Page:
I'd invite the Americans of this belief to contemplate an insurrection in Texas or New England, necessitating, in the minds of the British, French or Russians, that they intervene in another country's affairs. I can assure you, no matter the allegiances and desire for assistance of those wishing to secede from the U.S., that even they, and certainly the rest of America, would be livid, and for generations if not centuries, that an outsider had in any manner intervened in U.S. affairs. Even an intemperate speech in Paris about U.S. behavior in the world can lead to - well, did lead to, "Freedom Fries." Yet Americans freely intervene worldwide, assuming this comes with the territory of superpower status.
The endgame of that doctrine is "imperial over-reach," the fate of every empire previous to Pax Americana. The U.S. would do well to husband its resources, and apply them to manifest problems at home, influencing the world as a good example in caring for its own.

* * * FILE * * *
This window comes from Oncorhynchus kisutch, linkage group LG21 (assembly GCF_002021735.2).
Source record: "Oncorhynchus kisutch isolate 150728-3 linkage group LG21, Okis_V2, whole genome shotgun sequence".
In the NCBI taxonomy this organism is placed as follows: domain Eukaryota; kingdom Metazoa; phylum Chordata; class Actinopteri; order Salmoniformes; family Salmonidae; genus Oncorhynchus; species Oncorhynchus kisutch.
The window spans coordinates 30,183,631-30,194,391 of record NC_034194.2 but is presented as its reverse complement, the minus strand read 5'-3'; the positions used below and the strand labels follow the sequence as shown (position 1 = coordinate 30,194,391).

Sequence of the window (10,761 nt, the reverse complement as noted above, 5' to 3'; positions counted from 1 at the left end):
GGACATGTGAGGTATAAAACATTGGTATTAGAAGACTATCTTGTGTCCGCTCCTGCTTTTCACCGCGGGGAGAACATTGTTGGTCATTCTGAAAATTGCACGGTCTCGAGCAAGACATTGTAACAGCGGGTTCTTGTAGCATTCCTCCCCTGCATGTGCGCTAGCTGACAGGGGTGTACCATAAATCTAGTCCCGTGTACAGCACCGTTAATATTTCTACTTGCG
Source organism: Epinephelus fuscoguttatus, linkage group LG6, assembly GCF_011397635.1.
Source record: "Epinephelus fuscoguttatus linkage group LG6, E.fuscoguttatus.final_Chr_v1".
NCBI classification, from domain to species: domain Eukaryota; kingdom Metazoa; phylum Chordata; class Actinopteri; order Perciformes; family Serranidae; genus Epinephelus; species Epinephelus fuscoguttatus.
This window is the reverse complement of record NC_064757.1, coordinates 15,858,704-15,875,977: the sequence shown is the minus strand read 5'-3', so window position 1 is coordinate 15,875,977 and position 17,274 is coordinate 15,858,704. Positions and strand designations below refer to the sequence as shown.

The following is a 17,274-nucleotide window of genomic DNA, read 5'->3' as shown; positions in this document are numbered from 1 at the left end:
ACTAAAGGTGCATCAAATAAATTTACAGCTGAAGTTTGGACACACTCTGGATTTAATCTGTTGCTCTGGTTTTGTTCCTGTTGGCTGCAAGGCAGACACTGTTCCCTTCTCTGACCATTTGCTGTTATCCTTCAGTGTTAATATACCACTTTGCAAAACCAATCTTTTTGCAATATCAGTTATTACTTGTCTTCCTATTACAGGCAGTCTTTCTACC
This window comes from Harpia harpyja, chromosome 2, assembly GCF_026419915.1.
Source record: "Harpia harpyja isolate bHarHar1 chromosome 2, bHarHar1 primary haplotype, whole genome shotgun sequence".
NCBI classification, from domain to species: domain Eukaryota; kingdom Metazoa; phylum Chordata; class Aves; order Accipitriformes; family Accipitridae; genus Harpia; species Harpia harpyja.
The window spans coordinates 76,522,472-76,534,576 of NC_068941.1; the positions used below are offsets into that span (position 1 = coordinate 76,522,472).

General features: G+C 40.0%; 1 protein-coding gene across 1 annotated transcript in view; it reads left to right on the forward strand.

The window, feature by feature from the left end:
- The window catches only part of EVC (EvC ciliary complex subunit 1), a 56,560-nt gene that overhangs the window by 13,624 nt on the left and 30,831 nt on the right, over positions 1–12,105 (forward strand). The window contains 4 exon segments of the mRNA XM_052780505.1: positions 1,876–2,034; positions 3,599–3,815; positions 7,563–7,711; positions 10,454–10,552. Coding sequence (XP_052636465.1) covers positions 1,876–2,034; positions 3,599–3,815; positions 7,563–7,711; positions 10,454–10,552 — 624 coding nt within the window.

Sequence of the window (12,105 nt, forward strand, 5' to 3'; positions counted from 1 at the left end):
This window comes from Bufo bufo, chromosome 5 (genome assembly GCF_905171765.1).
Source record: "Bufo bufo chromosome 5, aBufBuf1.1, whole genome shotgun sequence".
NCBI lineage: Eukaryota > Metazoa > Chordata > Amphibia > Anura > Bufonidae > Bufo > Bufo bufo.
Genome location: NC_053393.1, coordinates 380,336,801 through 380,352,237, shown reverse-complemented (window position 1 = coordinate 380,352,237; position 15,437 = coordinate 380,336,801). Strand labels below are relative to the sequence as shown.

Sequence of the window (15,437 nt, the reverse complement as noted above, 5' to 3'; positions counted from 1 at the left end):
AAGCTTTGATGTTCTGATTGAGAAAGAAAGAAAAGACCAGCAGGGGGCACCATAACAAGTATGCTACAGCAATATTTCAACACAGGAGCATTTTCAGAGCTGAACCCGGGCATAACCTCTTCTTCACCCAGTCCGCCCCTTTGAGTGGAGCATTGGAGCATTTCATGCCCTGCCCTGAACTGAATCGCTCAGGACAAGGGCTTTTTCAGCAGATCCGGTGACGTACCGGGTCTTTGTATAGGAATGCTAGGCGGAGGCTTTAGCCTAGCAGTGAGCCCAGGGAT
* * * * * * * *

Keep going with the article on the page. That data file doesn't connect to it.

How long will it be, I wonder, before the U.S. grasps that this meddling alone, no matter how well-intentioned Americans convince themselves it is, has been the principal cause of the widespread anti-Americanism in the world today? The U.S. is doing its best to financially prop up a regime in Islamabad, in the name both of humanitarianism and in seeking help fighting al-Qaeda, that has made the U.S. heartily disliked by 148 million Pakistanis who, at the least, are resentful of outside intervention, no matter how high-minded it might be. (Which it isn't.) Sadly, it's the same story in Afghanistan, where the U.S. has only condemnation among everyday Afghans for its presence there.